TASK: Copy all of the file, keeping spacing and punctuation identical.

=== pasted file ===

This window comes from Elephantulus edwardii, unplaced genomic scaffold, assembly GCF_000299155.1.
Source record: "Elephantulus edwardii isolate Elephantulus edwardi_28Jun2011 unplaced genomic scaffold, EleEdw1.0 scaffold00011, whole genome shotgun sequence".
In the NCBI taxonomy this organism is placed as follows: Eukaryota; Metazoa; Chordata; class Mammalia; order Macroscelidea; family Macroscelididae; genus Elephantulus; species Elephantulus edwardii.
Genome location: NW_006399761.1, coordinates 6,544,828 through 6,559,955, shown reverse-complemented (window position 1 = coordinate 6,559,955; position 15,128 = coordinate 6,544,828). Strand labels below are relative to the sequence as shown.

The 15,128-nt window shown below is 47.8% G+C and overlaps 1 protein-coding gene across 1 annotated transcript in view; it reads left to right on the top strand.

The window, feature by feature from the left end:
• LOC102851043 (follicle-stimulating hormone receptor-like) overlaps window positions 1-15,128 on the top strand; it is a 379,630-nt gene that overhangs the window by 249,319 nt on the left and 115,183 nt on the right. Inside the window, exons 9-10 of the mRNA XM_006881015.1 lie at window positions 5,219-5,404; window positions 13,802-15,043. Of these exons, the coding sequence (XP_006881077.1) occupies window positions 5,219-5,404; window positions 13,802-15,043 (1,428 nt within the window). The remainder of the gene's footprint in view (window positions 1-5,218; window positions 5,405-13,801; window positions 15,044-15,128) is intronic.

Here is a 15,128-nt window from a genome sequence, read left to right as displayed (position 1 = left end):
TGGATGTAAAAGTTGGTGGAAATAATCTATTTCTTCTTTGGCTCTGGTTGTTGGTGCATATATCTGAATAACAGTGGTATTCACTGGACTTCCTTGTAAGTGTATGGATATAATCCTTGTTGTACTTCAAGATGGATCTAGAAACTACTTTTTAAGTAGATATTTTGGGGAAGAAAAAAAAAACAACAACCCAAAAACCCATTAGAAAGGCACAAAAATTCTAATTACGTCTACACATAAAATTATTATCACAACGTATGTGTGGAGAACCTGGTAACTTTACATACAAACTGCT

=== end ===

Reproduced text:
This window comes from Elephantulus edwardii, unplaced genomic scaffold, assembly GCF_000299155.1.
Source record: "Elephantulus edwardii isolate Elephantulus edwardi_28Jun2011 unplaced genomic scaffold, EleEdw1.0 scaffold00011, whole genome shotgun sequence".
In the NCBI taxonomy this organism is placed as follows: Eukaryota; Metazoa; Chordata; class Mammalia; order Macroscelidea; family Macroscelididae; genus Elephantulus; species Elephantulus edwardii.
Genome location: NW_006399761.1, coordinates 6,544,828 through 6,559,955, shown reverse-complemented (window position 1 = coordinate 6,559,955; position 15,128 = coordinate 6,544,828). Strand labels below are relative to the sequence as shown.

The 15,128-nt window shown below is 47.8% G+C and overlaps 1 protein-coding gene across 1 annotated transcript in view; it reads left to right on the top strand.

The window, feature by feature from the left end:
• LOC102851043 (follicle-stimulating hormone receptor-like) overlaps window positions 1-15,128 on the top strand; it is a 379,630-nt gene that overhangs the window by 249,319 nt on the left and 115,183 nt on the right. Inside the window, exons 9-10 of the mRNA XM_006881015.1 lie at window positions 5,219-5,404; window positions 13,802-15,043. Of these exons, the coding sequence (XP_006881077.1) occupies window positions 5,219-5,404; window positions 13,802-15,043 (1,428 nt within the window). The remainder of the gene's footprint in view (window positions 1-5,218; window positions 5,405-13,801; window positions 15,044-15,128) is intronic.

Here is a 15,128-nt window from a genome sequence, read left to right as displayed (position 1 = left end):
TGGATGTAAAAGTTGGTGGAAATAATCTATTTCTTCTTTGGCTCTGGTTGTTGGTGCATATATCTGAATAACAGTGGTATTCACTGGACTTCCTTGTAAGTGTATGGATATAATCCTTGTTGTACTTCAAGATGGATCTAGAAACTACTTTTTAAGTAGATATTTTGGGGAAGAAAAAAAAAACAACAACCCAAAAACCCATTAGAAAGGCACAAAAATTCTAATTACGTCTACACATAAAATTATTATCACAACGTATGTGTGGAGAACCTGGTAACTTTACATACAAACTGCT